Oh the Scamp and it’s luxurious 13-feet of absolute perfection. From the second I laid eyes on it, I knew it was the missing piece of our story. I saw beauty in it’s simplicity, and plenty of space for all my things. I don’t have a lot of “stuff,” and I never have. There was a brief period where I thought I liked having nice things – I did one big haul where I bought macrame plant holders, cacti-themed tapestries, and the light bulbs that change colors to fit your mood. Turns out, that wasn’t me. I’ve now minimized my belongings down to bare essentials, and am currently only concerned with what I’m going to do with the amount of crystals I’ve accrued. If anyone out there has some chakras that are wildly out of line, hit your girl up. I’ll send you some rocks and I only ask you pay for shipping and bathe them in the light of every New Moon (do you expect them to recharge themselves?)
If everything falls into place, we will spend a few weeks or months traveling prior to Bridie starting her season. When it’s time for her to run the gauntlet again (she very much “appreciates” the fact all my river knowledge is based on watching ‘The River Wild’ with Meryl Streep) I will follow her up to Idaho. There we will be able to spend the limited time off she has together – exploring the surrounding wilderness, eating copious amounts of potatoes, and doing whatever else people in Idaho do. Her company’s home base is in a town called Lewiston, which is about a ten-hour drive from Salt Lake City. That is why it was hard to see one another this summer, it wasn’t as simple as hopping in the car and spending a weekend together. Most of her days off were midweek (when I work) and she often wouldn’t know if she had one day off or five until she returned from a trip.
What am I going to do for employment? That’s a great question and I’ll let you know when I get there. Ideally I’ll find a way to get paid to write remotely, but I’ve realized recently that I probably need to put in a little leg work to make that happen. There’s no editor dressed in a trench-coat that’s going to accost me on a street corner and say: “You look like a woman with a lot of words! Can I pay you to write?!” I also don’t know why in this hypothetical situation, I went straight to getting attacked by a Carmen Sandiego looking character from a publishing company.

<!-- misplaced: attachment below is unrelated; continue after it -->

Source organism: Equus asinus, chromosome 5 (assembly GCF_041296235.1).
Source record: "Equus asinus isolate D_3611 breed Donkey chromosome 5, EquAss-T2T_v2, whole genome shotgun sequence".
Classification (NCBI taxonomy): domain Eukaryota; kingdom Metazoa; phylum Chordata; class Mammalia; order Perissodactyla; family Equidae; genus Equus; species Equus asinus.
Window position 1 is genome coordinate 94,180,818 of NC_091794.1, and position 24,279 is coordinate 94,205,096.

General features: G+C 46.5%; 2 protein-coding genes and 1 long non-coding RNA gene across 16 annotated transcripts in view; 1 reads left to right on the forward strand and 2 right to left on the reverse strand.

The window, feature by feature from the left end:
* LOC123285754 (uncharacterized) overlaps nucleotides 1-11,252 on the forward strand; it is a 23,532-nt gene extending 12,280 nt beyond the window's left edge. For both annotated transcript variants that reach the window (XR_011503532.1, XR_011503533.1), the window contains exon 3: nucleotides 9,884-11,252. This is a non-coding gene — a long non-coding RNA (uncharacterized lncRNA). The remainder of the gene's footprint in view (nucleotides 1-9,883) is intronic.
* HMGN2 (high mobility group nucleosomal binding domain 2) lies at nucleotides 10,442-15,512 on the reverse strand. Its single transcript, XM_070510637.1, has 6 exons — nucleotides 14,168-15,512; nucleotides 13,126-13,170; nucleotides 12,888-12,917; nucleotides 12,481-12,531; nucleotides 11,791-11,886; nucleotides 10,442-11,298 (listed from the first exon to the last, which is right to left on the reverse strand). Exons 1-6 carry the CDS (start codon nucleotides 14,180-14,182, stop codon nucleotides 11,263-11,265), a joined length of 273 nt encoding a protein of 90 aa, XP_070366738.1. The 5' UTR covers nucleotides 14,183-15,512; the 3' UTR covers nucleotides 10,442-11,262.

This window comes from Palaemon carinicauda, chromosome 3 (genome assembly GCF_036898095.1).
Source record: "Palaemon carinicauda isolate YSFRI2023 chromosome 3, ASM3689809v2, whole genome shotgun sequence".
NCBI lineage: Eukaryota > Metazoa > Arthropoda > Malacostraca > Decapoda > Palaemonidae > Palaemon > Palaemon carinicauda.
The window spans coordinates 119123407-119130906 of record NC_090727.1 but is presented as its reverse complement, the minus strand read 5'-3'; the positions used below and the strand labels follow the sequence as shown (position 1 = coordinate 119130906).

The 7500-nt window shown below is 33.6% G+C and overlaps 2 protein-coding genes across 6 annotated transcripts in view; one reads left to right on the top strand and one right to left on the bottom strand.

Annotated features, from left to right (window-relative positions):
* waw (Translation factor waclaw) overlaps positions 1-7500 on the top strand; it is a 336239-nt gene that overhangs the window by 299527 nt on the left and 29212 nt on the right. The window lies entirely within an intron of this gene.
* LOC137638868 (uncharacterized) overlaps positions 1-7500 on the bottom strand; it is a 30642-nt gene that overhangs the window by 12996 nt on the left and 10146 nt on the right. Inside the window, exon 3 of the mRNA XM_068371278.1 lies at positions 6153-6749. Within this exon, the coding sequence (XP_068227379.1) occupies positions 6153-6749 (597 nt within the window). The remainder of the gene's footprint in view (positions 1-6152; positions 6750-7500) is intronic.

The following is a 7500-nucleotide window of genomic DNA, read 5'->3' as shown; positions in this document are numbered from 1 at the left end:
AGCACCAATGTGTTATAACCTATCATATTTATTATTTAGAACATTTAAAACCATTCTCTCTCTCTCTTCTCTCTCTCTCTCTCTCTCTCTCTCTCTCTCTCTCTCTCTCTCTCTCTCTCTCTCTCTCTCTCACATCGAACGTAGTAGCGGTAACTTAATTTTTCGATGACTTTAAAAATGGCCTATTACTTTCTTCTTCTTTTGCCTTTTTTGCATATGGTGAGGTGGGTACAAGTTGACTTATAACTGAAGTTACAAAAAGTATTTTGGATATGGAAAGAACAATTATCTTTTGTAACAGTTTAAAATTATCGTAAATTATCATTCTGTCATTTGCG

For now I sit and I trust in the very same universe that has already blessed me so much thus far. It’s never been four walls and a door that have made a place home for me – it’s the people, the place, and the feeling. This is something that can be created anywhere and I’m choosing to create it whenever and wherever I go. Some days it feels like it’s too far away – like the winter will never pass and we won’t ever get to move into our dream home and disappear into the wild. But we will. This is what I remind my partner and I of constantly. The days it feels especially hard are the days I wake up and go out to the Scamp. I imagine what the ever-changing scenery outside the window will be and who I will become. I sip my coffee and cuddle Nora and I wait. Home isn’t where I came from, and it’s probably not where I am. It’s somewhere I’ve never been and it’s parked in my driveway for another couple of months. To say I can’t wait? Well, that’s the understatement of the century.